If Trump won’t fight white supremacist terrorists, these people will

OPINION — “We Support our Muslim Brothers and Sisters.” “Love Will Win, Hate Will Lose.” “Terrorism Has No Religion.” The Charlotte, North Carolina, Muslim community invited all to join in a United for Christchurch, New Zealand, vigil in an uptown park on Sunday afternoon, and encouraged those who came to mourn and stand in solidarity to bring posters with supportive messages.

They did.

People of all races, ages and faiths — several hundred of them — listened to remarks of healing and hope and pleas for understanding from local imams. “Good people of this country, this world, stand with us,” said Sheikh Muhammad Khan of the Islamic Center of Charlotte. All bowed their heads in prayer.

That is America, where domestic terrorist attacks, propelled by white supremacy, are on the rise, where leaders nonetheless ignore the national and global reach of this toxic movement. Unbelievably, shooting up places of worship is now a separate and growing category, from a Sikh temple in Wisconsin to a Christian church in Charleston, South Carolina, to a synagogue in Pittsburgh to mosques in New Zealand — and that doesn’t include all that would qualify.

Fighting Global White Supremacist Terrorism

CHARLOTTE, NC — The Charlotte, N.C., Muslim community invited all to join in a United for Christchurch, New Zealand, vigil in an uptown park on Sunday afternoon, and encouraged those who came to mourn and stand in solidarity to bring posters with supportive messages. They did.

People of all races, ages and faiths – several hundred of them – listened to remarks of healing and hope and pleas for understanding, and bowed heads in prayer.

Since the horrific shooting in New Zealand, attention is being paid to the global threat of white nationalism, and how those with these ideas are becoming united through social media. This killer broadcast his crimes in real time.

Opinion: The Terror Within — Those Who See Danger in Diversity

It was a stirring message of unity. On Monday, 16 years after the Sept. 11, 2001, terrorist attacks on American soil that saw planes flown into the Twin Towers and the Pentagon, and brave passengers divert one into a Pennsylvania field, President Donald Trump honored the memories of the dead and the heroics woven through the actions of so many.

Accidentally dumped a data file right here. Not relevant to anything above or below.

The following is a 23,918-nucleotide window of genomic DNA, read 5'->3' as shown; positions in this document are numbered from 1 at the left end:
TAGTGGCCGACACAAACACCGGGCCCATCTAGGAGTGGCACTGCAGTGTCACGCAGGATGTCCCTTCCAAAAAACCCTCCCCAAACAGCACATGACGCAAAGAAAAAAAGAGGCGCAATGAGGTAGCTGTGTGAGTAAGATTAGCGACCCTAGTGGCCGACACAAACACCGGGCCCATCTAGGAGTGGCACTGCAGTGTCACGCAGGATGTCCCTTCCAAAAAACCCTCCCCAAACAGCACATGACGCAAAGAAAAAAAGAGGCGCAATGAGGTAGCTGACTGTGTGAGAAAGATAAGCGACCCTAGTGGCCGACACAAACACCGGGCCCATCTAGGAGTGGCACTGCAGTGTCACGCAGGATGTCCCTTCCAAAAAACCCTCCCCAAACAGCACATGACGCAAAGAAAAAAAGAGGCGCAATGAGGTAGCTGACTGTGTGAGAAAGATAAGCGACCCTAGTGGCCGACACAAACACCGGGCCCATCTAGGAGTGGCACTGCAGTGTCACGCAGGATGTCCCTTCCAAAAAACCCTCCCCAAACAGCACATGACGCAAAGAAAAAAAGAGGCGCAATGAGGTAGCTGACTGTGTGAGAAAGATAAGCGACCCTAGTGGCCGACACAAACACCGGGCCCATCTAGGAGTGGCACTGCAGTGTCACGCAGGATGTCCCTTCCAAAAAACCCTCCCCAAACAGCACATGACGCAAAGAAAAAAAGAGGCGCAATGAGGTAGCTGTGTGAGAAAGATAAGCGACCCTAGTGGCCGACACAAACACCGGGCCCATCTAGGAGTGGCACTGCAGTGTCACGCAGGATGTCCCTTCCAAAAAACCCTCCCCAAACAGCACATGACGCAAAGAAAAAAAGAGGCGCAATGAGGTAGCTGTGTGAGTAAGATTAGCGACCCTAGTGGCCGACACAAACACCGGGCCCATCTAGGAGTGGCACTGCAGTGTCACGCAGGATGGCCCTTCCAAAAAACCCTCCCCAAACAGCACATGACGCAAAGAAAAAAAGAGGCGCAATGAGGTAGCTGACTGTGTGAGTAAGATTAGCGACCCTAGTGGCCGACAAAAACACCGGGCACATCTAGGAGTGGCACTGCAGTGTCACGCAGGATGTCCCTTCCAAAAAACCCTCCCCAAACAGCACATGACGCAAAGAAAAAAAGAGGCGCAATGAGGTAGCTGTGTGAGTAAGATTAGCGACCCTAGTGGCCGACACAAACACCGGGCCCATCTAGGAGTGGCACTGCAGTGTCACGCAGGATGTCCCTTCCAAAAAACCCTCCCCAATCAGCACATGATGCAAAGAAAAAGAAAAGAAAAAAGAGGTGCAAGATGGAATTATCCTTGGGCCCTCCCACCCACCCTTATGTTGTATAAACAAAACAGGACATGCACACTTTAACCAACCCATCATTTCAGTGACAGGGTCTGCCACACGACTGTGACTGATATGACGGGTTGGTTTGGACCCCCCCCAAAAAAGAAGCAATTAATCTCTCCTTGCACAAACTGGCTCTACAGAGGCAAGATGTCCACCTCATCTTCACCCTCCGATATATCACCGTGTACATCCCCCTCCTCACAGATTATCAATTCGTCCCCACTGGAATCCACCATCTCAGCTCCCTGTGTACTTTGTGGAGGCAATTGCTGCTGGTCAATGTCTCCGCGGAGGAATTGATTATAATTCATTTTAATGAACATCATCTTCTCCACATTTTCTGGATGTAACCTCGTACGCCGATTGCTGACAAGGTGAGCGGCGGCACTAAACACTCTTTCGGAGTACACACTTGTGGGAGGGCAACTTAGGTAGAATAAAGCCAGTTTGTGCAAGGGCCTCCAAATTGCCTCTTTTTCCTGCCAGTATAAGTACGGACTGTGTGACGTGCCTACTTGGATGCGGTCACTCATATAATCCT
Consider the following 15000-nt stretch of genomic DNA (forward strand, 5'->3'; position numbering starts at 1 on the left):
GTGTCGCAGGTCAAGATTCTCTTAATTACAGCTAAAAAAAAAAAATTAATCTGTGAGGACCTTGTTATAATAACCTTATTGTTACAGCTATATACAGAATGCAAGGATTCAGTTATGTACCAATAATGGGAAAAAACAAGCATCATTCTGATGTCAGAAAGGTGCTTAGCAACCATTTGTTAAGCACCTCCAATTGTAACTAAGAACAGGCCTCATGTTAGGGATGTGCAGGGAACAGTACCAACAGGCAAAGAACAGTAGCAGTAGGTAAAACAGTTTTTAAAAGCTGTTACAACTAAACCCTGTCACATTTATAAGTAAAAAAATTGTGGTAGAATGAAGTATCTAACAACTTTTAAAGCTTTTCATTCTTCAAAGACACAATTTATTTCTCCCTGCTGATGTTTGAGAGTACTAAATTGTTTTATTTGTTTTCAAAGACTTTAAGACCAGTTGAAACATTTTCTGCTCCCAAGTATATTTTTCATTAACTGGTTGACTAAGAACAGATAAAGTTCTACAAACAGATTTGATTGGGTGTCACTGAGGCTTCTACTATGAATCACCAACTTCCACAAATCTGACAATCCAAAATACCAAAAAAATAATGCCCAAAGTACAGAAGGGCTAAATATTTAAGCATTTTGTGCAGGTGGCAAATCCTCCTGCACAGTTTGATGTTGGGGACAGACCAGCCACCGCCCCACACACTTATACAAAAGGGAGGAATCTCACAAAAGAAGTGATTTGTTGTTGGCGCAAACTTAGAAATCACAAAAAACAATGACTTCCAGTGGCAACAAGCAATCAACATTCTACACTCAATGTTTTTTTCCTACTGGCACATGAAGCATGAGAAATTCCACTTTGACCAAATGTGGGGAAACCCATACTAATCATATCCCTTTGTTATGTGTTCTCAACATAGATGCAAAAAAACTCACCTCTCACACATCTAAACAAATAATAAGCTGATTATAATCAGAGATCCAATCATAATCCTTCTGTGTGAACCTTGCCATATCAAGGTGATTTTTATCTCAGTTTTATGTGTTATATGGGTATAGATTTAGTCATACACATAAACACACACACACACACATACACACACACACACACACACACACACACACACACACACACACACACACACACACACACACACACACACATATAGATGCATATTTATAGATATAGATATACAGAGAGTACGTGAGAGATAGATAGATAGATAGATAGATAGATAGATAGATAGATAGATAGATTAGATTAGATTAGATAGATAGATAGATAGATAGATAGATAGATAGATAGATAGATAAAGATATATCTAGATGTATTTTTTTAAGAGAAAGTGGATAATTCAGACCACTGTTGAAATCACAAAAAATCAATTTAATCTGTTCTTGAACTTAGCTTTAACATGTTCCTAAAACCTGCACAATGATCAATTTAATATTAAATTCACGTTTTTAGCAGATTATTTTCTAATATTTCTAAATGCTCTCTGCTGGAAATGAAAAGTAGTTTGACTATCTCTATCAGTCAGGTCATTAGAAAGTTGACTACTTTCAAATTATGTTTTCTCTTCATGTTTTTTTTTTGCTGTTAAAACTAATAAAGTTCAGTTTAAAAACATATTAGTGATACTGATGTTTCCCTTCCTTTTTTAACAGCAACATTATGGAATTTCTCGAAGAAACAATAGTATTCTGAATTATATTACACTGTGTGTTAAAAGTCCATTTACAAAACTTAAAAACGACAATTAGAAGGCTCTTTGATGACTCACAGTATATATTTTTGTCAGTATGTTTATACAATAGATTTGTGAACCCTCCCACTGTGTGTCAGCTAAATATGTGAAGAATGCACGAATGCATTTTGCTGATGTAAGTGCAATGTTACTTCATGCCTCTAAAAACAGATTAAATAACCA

At a 9/11 commemoration ceremony at the Pentagon, Trump recalled that moment: “On that day, not only did the world change, but we all changed. Our eyes were opened to the depths of the evil we face. But in that hour of darkness, we also came together with renewed purpose. Our differences never looked so small, our common bonds never felt so strong.”

Opinion: Saying ‘Not Trump’ Is Not Enough for GOP

When Donald Trump is the bad cop, everybody can be the good cop.

President Trump Blames Charlottesville Violence on ‘Both Sides’

NEW YORK (AP) – President Donald Trump is defiantly blaming “both sides” for the weekend violence between white supremacists and counter-demonstrators in Virginia and rebuffing the widespread criticism of his handling of the emotionally-charged protests.

Trump addressed reporters Tuesday in New York.

In his remarks, he showed sympathy for the fringe group’s efforts to preserve Confederate monuments.

In doing so, Trump used the bullhorn of the presidency to give voice to the grievances of white nationalists, and aired some of his own. His remarks amounted to a rejection of the Republicans, business leaders and White House advisers who earlier this week had pushed the president to more forcefully and specifically condemn the KKK members, neo-Nazis and white supremacists who took to the streets of Charlottesville.

Mary C. Curtis, political contributor, weighs in.